Wednesday, November 19, 2008

Why the Interuban will not work today

An opinion article named “Why the Interuban won’t work today” appears in the Aldergrove Star today. In it the author says:

I'd like to see the Interurban service revived as I live only a block away from the tracks and the former "Jackman" station, about 1.5 kms north of Hwy. 1 on 264 Street. However, I'd be hard-pressed to make a solid business case for it, as there are only about a dozen families who reside within walking distance of the station. It's the same situation all the way out to Chilliwack, as urban growth has not settled alongside the rail line.

Southern Railway purchased the section of B.C. Electric rail line between Langley and Huntingdon from the province about 20 years ago, and uses it for shuttling one or two trains a day, so there would be no technical problem in accommodating revival of a transit service. The problem lies in the fact that there is no population density to justify it, nor are there any available non-ALR properties for park and rides, let alone connecting buses to travel to the urban areas from the old Interurban stations.

For that matter, this section of the Interurban is so far out in the "boonies" that none of the level crossings are controlled with lights or gates — some don't even have a street light for illumination.

There is a much better business case for running a tram along the BCR line from the Surrey SkyTrain station out to Langley City. The section of the BCR line along Glover Road was sold to the CPR many years ago and is heavily used for coal trains, but Langley Township councillor Jordan Bateman has led a worthy campaign to build a connecting tram line from Langley City along 200 Street to Hwy. 1. Willowbrook-Willoughby-Walnut Grove is a major urban corridor that would support such a transit system.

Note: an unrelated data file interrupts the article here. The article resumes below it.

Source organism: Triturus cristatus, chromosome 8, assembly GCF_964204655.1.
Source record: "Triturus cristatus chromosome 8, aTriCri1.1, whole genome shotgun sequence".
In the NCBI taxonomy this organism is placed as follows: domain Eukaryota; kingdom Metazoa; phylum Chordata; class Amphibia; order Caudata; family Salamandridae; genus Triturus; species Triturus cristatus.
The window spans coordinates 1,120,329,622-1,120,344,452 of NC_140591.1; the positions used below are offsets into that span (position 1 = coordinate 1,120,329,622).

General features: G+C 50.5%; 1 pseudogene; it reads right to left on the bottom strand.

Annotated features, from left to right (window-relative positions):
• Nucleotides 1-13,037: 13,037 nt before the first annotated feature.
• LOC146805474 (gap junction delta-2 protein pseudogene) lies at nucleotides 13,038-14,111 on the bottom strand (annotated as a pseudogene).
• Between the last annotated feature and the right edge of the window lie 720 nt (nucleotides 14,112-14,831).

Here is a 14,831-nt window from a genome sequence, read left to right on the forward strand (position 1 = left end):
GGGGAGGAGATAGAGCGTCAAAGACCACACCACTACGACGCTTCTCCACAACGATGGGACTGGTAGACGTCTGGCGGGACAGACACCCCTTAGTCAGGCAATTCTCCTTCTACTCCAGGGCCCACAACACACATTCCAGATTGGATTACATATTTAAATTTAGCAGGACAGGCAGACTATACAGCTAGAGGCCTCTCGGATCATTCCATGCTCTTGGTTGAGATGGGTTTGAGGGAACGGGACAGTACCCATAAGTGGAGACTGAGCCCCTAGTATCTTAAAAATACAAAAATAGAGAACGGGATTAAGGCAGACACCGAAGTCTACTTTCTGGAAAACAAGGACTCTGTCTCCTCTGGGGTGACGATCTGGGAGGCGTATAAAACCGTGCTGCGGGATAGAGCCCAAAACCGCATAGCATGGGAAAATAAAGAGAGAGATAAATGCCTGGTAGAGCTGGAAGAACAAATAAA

Now there is one fact that I wanted to correct from the article. BC Hydro still owns the right-of-way on the Interurban corridor. Southern and CPR own a freight license, track, and equipment. This is important to remember.

Anyway, I agree with the author that there is a “much better business case for running a tram along the BCR line from” Scott Road to Langley City. In fact, I believe that when Kevin Falcon's study comes out it will say that the Interurban line makes the most sense alone that alignment. I believe that Surrey to Langley will be best served by that route. As far as the Township of Langley goes, I believe that a tram/light rail along 200th Street makes the most sense for connecting the growing population of Langley Township with itself and the region via a connection in/near Langley City. The City of Abbotsford has come out with their preferred concept for light rail. This covers the urban areas of the South Fraser. Between Abbotsford, Trinity Western, and 200th is a lot of ALR land. Does it make sense to run between 200th and Abbotsford via the Interurban or Highway 1? At the end of the day, cost and speed will be the deciding factor.

I could get all worked up about this article, but the facts are these: Surrey wants light rail, Langley wants light rail, and Abbotsford wants light rail. At the end of the day, if all these communities (and the province) agree on how to make the system cover the most area for the least amount of money, and they system gets built in the next 10 years, I’ll be a happy camper.


Nathan Pachal said...

I received the following in my email as a comment for this post…